ATLANTA — America’s first new nuclear plants in more than a decade are costing billions more to build and sometimes taking longer to deliver than planned.

Licensing delays, soaring construction expenses and installation glitches have driven up the costs of three plants in Georgia, Tennessee and South Carolina, according to an Associated Press analysis of public records and regulatory filings.

Those problems, along with jangled nerves from last year’s meltdown in Japan and the lure of cheap natural gas, could discourage utilities from sinking cash into new reactors, experts said. The building slowdown would be another blow to a drive over the past decade to build 30 reactors. Industry watchers now say that only a handful will be built this decade.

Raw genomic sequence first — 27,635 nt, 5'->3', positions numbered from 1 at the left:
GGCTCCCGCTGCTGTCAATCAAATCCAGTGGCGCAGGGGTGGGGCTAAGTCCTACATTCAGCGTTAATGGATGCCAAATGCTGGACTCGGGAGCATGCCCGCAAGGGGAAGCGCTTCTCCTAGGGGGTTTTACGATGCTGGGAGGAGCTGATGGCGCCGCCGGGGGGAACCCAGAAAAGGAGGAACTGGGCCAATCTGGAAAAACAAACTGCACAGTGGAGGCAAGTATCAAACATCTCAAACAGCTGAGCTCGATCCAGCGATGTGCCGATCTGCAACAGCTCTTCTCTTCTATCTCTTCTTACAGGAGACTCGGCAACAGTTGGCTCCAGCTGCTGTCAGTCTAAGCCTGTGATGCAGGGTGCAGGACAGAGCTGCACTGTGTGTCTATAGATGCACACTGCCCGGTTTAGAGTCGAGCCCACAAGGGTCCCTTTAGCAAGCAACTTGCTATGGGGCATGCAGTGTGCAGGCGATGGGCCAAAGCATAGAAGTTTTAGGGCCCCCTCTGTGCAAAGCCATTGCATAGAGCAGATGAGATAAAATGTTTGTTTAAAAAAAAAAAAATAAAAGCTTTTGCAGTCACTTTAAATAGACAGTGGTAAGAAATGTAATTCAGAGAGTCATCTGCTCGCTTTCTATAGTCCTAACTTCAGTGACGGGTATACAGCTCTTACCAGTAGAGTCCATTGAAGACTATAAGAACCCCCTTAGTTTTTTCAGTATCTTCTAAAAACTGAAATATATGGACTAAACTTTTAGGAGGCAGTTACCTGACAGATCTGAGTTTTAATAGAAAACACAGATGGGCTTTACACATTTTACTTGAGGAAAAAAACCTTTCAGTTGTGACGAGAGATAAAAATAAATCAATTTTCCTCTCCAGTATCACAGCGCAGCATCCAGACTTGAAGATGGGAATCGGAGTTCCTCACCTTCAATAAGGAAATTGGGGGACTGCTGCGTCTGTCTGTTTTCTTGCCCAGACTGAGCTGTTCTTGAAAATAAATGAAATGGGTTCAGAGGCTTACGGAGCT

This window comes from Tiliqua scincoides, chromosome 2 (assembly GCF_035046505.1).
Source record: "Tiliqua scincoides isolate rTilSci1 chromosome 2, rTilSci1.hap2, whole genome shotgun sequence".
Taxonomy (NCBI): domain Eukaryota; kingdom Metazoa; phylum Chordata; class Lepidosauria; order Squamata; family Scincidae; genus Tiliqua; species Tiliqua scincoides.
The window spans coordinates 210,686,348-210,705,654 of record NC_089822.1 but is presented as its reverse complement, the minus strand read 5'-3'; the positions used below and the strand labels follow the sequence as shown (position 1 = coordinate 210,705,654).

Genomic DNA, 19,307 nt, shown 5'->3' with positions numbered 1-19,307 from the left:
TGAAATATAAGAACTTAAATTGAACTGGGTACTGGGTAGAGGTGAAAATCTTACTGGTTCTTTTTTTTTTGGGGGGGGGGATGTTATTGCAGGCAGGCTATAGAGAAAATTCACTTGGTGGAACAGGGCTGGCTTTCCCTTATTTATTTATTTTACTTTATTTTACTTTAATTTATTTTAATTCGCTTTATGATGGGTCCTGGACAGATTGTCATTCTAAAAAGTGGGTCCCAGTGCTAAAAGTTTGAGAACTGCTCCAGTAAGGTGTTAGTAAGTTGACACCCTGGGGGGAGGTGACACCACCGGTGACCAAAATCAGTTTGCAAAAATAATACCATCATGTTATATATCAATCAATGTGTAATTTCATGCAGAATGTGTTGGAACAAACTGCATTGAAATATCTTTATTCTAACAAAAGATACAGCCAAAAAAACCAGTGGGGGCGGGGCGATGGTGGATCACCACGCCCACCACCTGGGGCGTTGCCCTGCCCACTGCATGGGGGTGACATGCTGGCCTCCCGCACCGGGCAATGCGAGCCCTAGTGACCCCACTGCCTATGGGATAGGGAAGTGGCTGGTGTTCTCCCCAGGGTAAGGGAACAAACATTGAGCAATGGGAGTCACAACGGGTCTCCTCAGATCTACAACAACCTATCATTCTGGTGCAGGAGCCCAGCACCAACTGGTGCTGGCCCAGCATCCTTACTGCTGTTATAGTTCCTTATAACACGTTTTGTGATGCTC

“People are looking at these things very carefully,” said Richard Lester, head of the department of nuclear science at the Massachusetts Institute of Technology.

The review of pending projects found:

Plant Vogtle in Georgia, initially estimated to cost $14 billion, has run into over $800 million in extra charges related to licensing delays. The plant, whose first reactor was supposed to be operational by April 2016, is now delayed seven months.

Tennessee’s Watts Bar power plant, initially budgeted at $2.5 billion, will cost up to $2 billion more, the Tennessee Valley Authority has concluded. The utility said its initial budget underestimated how much work was needed to finish the plant. The project had been targeted to finish in 2012, but has been put off until 2015.

Plant Summer in South Carolina, expected to cost $10.4 billion, has seen costs jump by $670 million; but with lower interest rates and cheaper-than-expected labor, the owners assert the project is still on or under budget.